The Tupac Amaru position is not based in a strategy of political or social isolation. Milagro Sala is part of one of the two trade unions federations of Argentina, the left-leaning Central de los Trabajadores Argentinos (CTA). She has an extremely fluent relationship with the most prominent political and social leaders in the country. Recently she appeared at the National Congress in support of the heterodox economist Mercedes Marcó del Pont as president of the Central Bank of Argentina.
This woman, who was abandoned as a baby in a cardboard box by her parents, has become a true leader by empowering her own people. For her power isn’t a matter of command and control but of serving people’s needs and of going the extra mile. For example, a few weeks ago she had a meeting with Science and Technology Minister, Lino Barañao, to talk about funding a Center of Innovative Technologies in new form of government–Tupac partnership.
Yet all the work of Milagro Sala and the Tupac Amaru, as spectacular and impressive as it might be, unfolds against the backdrop of a series of deep endemic fissures in Argentinean society. First and foremost there is the pattern of growing inequality which reached record levels after more than 25 years of democratic governance. In the wake of the state terrorism of the last dictatorship and following the break-up of the pseudo welfare state model which had prevailed since the 1940s, politicians did extremely badly in some fields, especially when it came to income distribution policies. Criticized for adherence to IMF policies, Radical and Peronist governments were not able to strengthen sovereign policies for the majority of the people. Only after the 2001 crash and the boom in commodity exports did governments start to think about acting in an autonomous way and introduce specific policies to combat poverty, like the 50 dollar per child monthly benefit for all unemployed families.
Tupac Amaru acts against a further deficiency in Argentina which is particularly notable in its northern region – the lack of state investment in infrastructure and basic services. “If we exist as a social organization is because the politicians got it wrong”, says Milagro Sala. Although the organization flaunts “revolutionary” icons – Tupac Amaru II, Ernesto “Che” Guevara, and Eva Perón – at all its public demonstrations, causing fear and distrust among conservative political leaders, its slogans are far from subversive. Who are we?” shouts Milagro Sala. “Tupac Amaru”, members of the organization roar in answer. “What do we want?” “Work, Edu- cation and Health!”. They chant. In Argentina these a“re constitutional rights for every citizen. Even so, many poor families have not been able to live decent lives for generations now.
What could the right path into the future be for an organization like Tupac Amaru? Should it replace state policy-making in certain regions? Will it be possible to maintain coordinated activities (state funding and control and Tupac work)? Should Milagro Sala step into politics and open up her proposals for the whole of Jujuy society? Is it a right move when “social” organizations become “political”?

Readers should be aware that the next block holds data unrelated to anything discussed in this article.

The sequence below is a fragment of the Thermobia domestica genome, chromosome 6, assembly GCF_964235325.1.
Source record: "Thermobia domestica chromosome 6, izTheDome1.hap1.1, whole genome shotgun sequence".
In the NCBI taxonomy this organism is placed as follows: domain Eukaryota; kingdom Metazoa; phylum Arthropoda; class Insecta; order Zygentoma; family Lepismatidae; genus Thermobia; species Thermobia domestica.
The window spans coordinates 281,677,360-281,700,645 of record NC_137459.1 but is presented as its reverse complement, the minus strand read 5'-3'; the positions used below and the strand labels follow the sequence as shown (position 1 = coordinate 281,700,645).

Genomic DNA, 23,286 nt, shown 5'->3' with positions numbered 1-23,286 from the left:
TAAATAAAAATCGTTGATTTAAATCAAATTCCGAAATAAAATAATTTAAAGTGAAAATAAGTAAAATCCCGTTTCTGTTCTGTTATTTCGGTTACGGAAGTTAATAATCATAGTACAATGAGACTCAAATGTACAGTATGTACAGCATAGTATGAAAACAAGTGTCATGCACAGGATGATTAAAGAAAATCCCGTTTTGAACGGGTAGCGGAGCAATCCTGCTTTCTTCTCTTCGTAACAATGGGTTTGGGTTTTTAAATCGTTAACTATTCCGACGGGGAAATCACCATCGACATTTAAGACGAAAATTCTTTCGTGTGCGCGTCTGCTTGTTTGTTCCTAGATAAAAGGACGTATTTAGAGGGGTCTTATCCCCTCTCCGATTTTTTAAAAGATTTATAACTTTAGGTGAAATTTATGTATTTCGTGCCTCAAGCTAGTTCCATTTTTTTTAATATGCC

This kind of strategy has been successfully pursued in Bolivia by Evo Morales. As has Brazilian president Lula Da Silva, once a local trade union leader but now the most important politician of one of the biggest countries in the world. The dilemma is clear: how can an organization like Tupac Amaru strengthen its capacities and extend its activities beyond the northern provinces of Argentina without becoming “just one of the others”, just another political party competing among the rest? As Milagro Sala explains, Tupac “does not compete with the state, it pitches in where the state has failed”. But what will happen if its own members start to act politically, and canvas for votes and support far beyond Tupac’s present neighborhoods? These are issues that have already affected president Evo Morales in Bolivia. The situation is complicated because these are not simple “non government organizations”; their strength is based upon the participation of people who have been neglected by governments for generations, on the participation of poor people, Native Americans who only recently – after the crisis of neo-liberal policies in the 1990s and with the help of highly talented and original leaders – have started to feel that their rights are real. It was with their support that Evo Morales could take a crucial step and become a political leader for the majority of Bolivia, leaving representation of coca-growing farmers behind him.
Milagro Sala remains a Native American from Argentina’s northern region, only now she is a well-known figure in Buenos Aires. While only traditional and right-wing political leaders feared her, she could work patiently to counter the “violent” image in which the big media groups portrayed her. But can she get her message across to the broad majority? The next few years may give us an answer. Until then, Milagro Sala will continue telling everyone who asks her that she is just “the expression of the many who dreamt they could live a better life by organizing themselves”.